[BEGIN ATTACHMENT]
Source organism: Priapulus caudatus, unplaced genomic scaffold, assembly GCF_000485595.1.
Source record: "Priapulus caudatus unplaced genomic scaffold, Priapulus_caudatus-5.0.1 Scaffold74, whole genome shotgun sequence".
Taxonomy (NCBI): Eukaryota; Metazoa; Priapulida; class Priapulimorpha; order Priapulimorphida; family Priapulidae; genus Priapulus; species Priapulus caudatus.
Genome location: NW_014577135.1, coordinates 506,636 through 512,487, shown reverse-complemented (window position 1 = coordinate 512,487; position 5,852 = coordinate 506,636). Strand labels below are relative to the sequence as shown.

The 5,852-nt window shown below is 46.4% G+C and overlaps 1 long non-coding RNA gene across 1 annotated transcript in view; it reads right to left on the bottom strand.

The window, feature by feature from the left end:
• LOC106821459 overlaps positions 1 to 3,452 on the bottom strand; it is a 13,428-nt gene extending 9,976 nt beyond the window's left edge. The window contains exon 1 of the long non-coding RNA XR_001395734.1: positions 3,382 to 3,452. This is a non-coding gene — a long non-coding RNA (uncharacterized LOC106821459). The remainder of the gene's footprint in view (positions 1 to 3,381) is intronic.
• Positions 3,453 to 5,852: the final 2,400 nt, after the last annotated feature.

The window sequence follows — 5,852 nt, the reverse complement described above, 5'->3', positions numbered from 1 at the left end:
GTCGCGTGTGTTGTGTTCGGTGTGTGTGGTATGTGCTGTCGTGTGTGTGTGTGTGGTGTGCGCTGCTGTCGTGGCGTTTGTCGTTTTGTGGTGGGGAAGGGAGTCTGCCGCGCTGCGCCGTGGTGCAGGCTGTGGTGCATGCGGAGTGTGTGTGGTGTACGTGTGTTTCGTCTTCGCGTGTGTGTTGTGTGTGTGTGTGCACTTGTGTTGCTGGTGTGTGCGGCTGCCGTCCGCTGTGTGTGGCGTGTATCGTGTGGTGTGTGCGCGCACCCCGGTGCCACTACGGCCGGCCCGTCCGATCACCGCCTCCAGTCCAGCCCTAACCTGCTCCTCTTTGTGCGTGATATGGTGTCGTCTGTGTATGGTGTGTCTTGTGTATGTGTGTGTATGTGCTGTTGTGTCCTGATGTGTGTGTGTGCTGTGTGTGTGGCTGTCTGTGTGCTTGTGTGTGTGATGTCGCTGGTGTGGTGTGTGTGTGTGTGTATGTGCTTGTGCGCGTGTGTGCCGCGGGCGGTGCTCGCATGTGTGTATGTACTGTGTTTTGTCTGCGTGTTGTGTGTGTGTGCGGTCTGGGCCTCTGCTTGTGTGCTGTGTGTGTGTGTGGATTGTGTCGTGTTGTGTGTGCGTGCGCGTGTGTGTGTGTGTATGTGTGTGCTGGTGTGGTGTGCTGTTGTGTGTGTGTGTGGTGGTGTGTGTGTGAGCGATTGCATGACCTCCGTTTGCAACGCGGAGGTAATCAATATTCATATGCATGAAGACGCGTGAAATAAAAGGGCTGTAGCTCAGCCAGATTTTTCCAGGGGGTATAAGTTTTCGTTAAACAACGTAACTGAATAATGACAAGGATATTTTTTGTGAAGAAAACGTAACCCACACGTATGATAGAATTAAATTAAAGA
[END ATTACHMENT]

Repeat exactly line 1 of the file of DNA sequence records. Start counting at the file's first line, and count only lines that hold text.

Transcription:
Source organism: Priapulus caudatus, unplaced genomic scaffold, assembly GCF_000485595.1.